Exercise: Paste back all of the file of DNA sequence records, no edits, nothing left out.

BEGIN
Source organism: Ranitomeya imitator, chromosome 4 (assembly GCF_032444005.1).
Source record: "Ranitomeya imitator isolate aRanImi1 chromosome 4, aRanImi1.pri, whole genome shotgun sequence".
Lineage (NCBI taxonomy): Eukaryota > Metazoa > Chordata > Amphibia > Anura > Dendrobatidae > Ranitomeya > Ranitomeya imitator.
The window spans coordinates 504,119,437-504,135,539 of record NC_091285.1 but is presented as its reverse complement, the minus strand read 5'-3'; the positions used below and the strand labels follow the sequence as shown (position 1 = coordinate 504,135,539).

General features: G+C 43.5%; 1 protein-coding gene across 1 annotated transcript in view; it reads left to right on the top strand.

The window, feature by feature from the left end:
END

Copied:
Source organism: Ranitomeya imitator, chromosome 4 (assembly GCF_032444005.1).
Source record: "Ranitomeya imitator isolate aRanImi1 chromosome 4, aRanImi1.pri, whole genome shotgun sequence".
Lineage (NCBI taxonomy): Eukaryota > Metazoa > Chordata > Amphibia > Anura > Dendrobatidae > Ranitomeya > Ranitomeya imitator.
The window spans coordinates 504,119,437-504,135,539 of record NC_091285.1 but is presented as its reverse complement, the minus strand read 5'-3'; the positions used below and the strand labels follow the sequence as shown (position 1 = coordinate 504,135,539).

General features: G+C 43.5%; 1 protein-coding gene across 1 annotated transcript in view; it reads left to right on the top strand.

The window, feature by feature from the left end: